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Should Colorado End Daylight Saving Time?

You are currently viewing Should Colorado End Daylight Saving Time?
A Valley in the Rockies
  • Post category:Blogs

A new bill proposed in the Colorado State Senate would permanently end daylight saving time in Colorado. Bill 22-135 aims to put Colorado on standard time for good. But is this change the right move, or merely a push for popular legislation? Here are the reasons why Colorado should (and shouldn’t) end daylight saving time:

Should: It Causes Potentially Dangerous Drowsiness

We can all agree the daylight saving time messes with our sleep schedule. Researchers estimate that the time change costs the average person 40 minutes of sleep, and impacts sleep for weeks afterwards. This could have potentially disastrous consequences. For example, a person operating heavy machinery will have a much greater chance of causing an accident immediately after daylight saving time.

Should: It Causes More Vehicle Accidents

Drowsiness also has an impact on commuters, famously helping cause a spike in motor vehicle accidents. Studies estimate a six-percent increase in fatal accidents in the week following the “spring forward,” amounting to 28 additional fatalities per year caused by the change. This increase can be attributed to sleep deprivation as well as changing light conditions, as evidenced by the accidents typically occurring in the darker morning commute hours; yet another reason why you should leave the difficult driving tasks to the professionals.

Should: It Lowers Productivity

Many advocates for switching to standard time permanently argue that the switch would positively affect productivity as well. Evidence suggests the sleep deprivation, as well as mental health impacts, lower productivity for weeks after the spring forward. Business owners therefore often advocate for the switch to permanent standard time to maintain productivity and lower accident risks.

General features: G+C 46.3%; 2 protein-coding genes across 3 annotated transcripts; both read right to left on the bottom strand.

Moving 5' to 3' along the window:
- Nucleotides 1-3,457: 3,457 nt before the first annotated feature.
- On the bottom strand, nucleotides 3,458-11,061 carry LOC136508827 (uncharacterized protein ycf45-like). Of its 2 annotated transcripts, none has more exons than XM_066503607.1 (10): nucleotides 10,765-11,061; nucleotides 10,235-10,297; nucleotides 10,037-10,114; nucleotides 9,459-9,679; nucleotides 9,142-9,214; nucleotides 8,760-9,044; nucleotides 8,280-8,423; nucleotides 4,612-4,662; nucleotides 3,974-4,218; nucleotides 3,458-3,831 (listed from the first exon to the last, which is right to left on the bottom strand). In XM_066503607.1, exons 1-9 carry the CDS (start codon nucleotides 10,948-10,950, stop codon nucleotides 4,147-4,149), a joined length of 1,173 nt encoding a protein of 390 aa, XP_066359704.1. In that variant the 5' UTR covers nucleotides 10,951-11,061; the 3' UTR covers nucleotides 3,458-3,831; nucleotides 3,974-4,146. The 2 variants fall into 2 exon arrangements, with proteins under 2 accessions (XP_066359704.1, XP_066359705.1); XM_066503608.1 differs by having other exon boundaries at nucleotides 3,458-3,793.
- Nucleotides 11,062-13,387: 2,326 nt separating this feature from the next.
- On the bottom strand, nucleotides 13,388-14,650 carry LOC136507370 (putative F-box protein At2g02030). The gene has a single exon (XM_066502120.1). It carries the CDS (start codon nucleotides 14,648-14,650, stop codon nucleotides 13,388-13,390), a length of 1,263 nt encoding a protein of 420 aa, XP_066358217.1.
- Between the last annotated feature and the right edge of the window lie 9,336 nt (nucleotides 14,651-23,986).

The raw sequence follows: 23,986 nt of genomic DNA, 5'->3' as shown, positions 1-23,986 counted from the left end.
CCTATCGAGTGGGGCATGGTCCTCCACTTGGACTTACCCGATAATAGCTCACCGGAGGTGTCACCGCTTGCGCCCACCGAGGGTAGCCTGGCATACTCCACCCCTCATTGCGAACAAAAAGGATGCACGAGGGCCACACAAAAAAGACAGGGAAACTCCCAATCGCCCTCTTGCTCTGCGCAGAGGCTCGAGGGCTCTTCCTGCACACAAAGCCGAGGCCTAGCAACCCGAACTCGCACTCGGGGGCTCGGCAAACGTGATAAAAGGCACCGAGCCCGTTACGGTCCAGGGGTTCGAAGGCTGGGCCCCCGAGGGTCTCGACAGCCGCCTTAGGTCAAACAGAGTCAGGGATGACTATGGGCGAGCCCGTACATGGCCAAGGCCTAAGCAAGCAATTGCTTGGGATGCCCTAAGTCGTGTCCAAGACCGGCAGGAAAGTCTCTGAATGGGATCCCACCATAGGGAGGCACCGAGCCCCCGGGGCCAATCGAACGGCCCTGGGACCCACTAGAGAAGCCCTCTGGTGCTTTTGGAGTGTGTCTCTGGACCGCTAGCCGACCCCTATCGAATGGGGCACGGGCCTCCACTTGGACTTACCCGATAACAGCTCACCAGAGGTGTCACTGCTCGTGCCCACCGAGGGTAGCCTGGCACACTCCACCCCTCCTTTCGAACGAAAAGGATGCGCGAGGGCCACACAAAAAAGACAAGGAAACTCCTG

Should Not: It Could Affect Businesses

However, not all businesses are excited about changing the changing of the clocks. Recreation industry advocates especially oppose the new bill, arguing that it will eat into their profits. Also, it could pose dangers for employees who need to do sensitive morning tasks, such as ski workers performing avalanche checks. These industries could be adversely affected by a switch to permanent standard time.

Should Not: It Is Not the Right Long-Term Solution

Some argue that the bill’s problem isn’t the repeal of daylight saving time, but rather not switching to it permanently. Currently, the federal government only allows states to permanently switch to standard time year-round. Many advocates against the bill argue that the state should wait for the federal government to allow states to adopt daylight saving time permanently; after all, 18 states have adopted this resolution in recent years, putting pressure on the government to allow this to happen

No matter where you fall on this debate, it’s important for Coloradans to keep up to date with this bill as it moves through the state Senate. It could affect your plans and day-to-day life if passed, so stay plugged in!

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